Pretty neat shot. I like that you can see so many of the legs hanging down…as well as the tongue split and the antennae. Wings, too. Lots going on in this pic and lots I don’t often see on one in flight. That is, of course, Russian Sage. If you’re looking for a plant that’s not very thirsty, blooms for most of the season (early summer until the frost), and attracts all manner of pollinators, Russian Sage fits the bill. They’re really fantastic. And really bulletproof-hearty.
Another brutally long day. But some progress. About ready to file everything in the “bitten off more than I can chew” bucket.
But this site is about bees – not kvetching. So here’s a great one from August. Some interesting composition and bokeh – and the bee looks great, too. If you look closely, you get a good look at the claws on the two front legs as they grip the edge of the leaf. Another interesting thing to note is that you can see that the leaf has a thickness. Of course it does, but it’s not something I think about when I think of leaves. Note, too, that the grasshoppers have been to work on that particular leaf…like just about everything else in the garden.
I see lots of natives in the asters – especially the sweat bees. The honeybees make the asters pulse with life…but I so so so seldom get a bumble in them. Here’s one from yesterday. Got a few great shots of it working on the flowers, but I’m a sucker for in-flight shots. So that’s what you get today. So many asters, too. They change and hybridize and wander through the garden. Gorgeous! Oh, and there’s a bonus honeybee that’s almost in focus.
Another bumble on the cone flower. This one may be a golden…or may not. Third of three bees (and note there’s no honeybee in the three-fer, tho there well could have been) on the cone flower. This one was shot in some pretty bad light so there’s a bit of a graininess to it, but it’s a great look at her face.
The next three days are shots of the same flower… A really nice, pink cone flower. And they’re to illustrate the variety of the bees that collect pollen on that flower. Today’s is a pretty rare (at least in my experience) grey and black bumble. And the sunburst in the back is neat – as are the stacked cone flowers.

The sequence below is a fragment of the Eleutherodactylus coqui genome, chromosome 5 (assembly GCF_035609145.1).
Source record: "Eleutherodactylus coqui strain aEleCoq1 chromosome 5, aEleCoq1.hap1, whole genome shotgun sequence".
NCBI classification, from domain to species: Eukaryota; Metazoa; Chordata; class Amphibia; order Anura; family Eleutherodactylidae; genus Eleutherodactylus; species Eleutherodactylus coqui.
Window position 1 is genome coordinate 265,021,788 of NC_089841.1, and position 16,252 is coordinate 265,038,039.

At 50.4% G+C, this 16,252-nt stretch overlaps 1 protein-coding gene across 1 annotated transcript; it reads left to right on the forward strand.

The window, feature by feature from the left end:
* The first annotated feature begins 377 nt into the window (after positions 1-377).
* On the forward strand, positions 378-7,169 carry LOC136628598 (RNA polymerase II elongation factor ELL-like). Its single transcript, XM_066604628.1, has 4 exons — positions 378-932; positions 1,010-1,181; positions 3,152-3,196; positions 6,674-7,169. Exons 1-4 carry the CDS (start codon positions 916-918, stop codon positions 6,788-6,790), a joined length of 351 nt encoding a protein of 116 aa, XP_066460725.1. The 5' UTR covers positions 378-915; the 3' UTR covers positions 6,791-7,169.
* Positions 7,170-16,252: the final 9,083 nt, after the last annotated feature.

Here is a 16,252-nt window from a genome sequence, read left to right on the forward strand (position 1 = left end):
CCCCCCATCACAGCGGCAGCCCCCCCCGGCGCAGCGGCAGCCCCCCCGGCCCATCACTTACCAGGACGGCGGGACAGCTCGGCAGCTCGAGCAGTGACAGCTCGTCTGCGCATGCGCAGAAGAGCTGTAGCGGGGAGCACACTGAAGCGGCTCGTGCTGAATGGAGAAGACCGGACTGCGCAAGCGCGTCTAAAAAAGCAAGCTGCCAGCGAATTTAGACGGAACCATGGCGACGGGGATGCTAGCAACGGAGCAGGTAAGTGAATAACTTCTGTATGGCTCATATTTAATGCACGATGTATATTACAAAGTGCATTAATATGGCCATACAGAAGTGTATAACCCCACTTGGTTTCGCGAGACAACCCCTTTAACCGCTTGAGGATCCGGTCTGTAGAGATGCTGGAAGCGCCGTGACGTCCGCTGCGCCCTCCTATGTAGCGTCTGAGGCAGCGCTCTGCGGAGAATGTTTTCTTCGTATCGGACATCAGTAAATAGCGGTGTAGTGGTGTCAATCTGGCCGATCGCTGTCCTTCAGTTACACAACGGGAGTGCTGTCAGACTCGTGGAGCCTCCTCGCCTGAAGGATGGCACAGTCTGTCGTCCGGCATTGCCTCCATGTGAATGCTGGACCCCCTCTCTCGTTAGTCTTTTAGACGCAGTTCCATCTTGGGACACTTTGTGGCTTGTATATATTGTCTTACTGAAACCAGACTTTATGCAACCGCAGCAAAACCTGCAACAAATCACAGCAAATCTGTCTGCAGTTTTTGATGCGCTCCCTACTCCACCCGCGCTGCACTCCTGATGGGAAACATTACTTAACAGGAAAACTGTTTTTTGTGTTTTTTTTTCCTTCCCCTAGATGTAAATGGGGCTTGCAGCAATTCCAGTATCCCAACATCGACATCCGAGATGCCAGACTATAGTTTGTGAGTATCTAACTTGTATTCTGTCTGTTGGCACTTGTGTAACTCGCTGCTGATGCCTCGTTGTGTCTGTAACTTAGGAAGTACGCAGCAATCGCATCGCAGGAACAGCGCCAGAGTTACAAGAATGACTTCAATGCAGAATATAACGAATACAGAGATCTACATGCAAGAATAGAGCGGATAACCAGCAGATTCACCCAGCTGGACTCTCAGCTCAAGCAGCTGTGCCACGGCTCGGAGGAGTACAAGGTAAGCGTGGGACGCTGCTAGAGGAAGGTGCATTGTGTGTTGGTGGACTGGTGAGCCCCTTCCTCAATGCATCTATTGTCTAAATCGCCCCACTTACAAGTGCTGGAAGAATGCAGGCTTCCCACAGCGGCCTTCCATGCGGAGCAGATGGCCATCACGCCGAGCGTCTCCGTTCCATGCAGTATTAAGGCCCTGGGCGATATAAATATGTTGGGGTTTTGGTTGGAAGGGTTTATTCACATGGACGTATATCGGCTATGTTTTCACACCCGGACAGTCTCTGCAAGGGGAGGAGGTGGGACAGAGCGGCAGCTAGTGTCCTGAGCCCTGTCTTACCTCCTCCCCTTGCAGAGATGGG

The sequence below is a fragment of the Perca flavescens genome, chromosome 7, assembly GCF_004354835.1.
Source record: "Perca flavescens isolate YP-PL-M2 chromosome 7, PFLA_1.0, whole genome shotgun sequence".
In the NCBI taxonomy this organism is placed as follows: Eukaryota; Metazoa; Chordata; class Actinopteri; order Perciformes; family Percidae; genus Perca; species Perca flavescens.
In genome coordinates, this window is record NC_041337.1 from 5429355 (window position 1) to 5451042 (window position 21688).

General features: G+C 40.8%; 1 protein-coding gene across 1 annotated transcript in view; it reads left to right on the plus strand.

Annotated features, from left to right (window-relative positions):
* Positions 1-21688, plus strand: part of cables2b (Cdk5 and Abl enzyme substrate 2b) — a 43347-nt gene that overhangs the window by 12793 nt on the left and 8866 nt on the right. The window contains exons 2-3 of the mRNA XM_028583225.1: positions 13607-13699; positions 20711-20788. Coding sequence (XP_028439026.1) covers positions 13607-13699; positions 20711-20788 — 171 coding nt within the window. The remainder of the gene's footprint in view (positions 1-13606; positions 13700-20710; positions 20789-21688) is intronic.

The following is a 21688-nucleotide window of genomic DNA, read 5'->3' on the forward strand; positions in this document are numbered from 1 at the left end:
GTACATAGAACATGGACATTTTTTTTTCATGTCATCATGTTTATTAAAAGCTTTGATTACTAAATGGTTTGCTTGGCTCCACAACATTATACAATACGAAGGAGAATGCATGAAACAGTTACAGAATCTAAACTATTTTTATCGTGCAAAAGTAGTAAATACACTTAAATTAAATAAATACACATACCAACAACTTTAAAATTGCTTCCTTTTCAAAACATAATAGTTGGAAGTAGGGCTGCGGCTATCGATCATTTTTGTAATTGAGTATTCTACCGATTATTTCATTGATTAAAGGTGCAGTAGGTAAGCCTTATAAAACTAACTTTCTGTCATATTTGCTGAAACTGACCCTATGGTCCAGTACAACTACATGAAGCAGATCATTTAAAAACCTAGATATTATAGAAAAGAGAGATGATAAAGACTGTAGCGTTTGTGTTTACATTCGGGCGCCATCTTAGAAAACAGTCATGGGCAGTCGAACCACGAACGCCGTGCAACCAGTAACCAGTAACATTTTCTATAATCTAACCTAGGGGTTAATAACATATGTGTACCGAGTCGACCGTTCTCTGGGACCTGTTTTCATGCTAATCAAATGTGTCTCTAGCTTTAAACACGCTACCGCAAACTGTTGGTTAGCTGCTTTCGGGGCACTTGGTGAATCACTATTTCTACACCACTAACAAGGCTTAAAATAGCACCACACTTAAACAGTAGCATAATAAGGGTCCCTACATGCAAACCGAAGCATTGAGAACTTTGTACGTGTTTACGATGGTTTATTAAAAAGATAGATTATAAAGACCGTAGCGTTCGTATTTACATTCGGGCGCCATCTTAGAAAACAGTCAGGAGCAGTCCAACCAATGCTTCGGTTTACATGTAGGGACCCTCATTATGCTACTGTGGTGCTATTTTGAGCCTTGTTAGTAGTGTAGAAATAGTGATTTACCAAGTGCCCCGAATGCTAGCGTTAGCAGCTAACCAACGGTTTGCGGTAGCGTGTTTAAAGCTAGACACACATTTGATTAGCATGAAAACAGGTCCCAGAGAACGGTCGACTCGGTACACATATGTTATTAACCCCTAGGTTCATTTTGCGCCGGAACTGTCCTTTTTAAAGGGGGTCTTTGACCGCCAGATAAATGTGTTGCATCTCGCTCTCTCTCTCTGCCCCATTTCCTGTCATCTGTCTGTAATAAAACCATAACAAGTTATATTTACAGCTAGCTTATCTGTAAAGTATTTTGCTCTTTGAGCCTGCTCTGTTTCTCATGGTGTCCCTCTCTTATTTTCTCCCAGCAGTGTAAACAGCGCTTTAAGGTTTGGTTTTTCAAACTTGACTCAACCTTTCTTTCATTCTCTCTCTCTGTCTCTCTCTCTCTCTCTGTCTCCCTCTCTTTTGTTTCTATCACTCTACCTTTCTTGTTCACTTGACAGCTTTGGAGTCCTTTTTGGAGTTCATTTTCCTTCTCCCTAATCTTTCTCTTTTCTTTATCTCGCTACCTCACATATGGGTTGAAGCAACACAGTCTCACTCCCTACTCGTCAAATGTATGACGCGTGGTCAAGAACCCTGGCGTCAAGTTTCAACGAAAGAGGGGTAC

I think that this is a golden bumble on an unknown variety of sunflower. I really like the red-tinged petals. They seem to vary from flower to flower on this particular one – some being more red than others. Not lots to say about this shot. The light’s not great, but there’s lots to like about it (including the bee’s shadow).
This heavy schedule of art festivals nearly every weekend is killing me. Only have just more than a full day back – then on the road again. Tried to shoot bees this evening. Almost 7:00 p.m. here. Got some strange light, but a great bee, great flower, great focus, interesting background…and that shadow. Something I love.
Sorry for being brief, scattered, and a bit off today. Try to love this shot…
And I really could use some help selecting shots for the calendar…please.
So today I got the nicest email from a regular visitor to the site. She mentioned that she enjoyed the site, thanked me for the pictures and posts, and told me that she’d found and purchased some of the Gaillardia Mesa Peach (blanket flowers) in order to better attract (and provide for) bees – and reported her (and their) success in glowing words.
That note really made my day. So gratifying on so many levels. Thank you!
So…for today…I went out a few minutes ago and grabbed this shot. Patty, this one’s for you:
First, check out the little photobomber there below (and to the right of) the bee. Always so much going on. Lots of varieties of hens and chicks (sempervivum) in our gardens – from all over the world. They throw up bloomstalks once a year – and it’s usually the wool carder bees (and sometimes a particular leafcutter) that get excited about them – so seldom the bumbles. This variety of semp’s flowers are a little different and the bumbles seem drawn to it. Great profile shot of this one.
I can never remember the name of this flower. It looks and acts much like a lily, but isn’t. Apparently, it’s an Alstroemeria – and is also called a Peruvian lily or lily of the Incas. I guess the difference is that lilies grow from bulbs while these grow from tubers. Whatever the case, they’re pretty neat plants and seem to bloom for at least two or three months every year here (climate zone 5b).
They’re not particularly fantastic for pollinators – at least in my observation – in that I don’t get many shots on them (read I don’t see bees on them very often). So I get pretty excited when I get a decent shot.
I like this one of the bumble – kind of splayed in flight – and I like that you can see the just-starting-to-fill pollen baskets pretty well (one in excellent focus).
Two other things about this shot: First, so many of the in-flight ones look like they’re approaching. Or our confirmation bias says that this must be the case. But, in truth, most of them are shot (by me, at least) as they’re backing out of the flower – like this one. Second, in that fold of the petals just above the bee, you can see a bit of a spider’s web – and just a bit of the spider.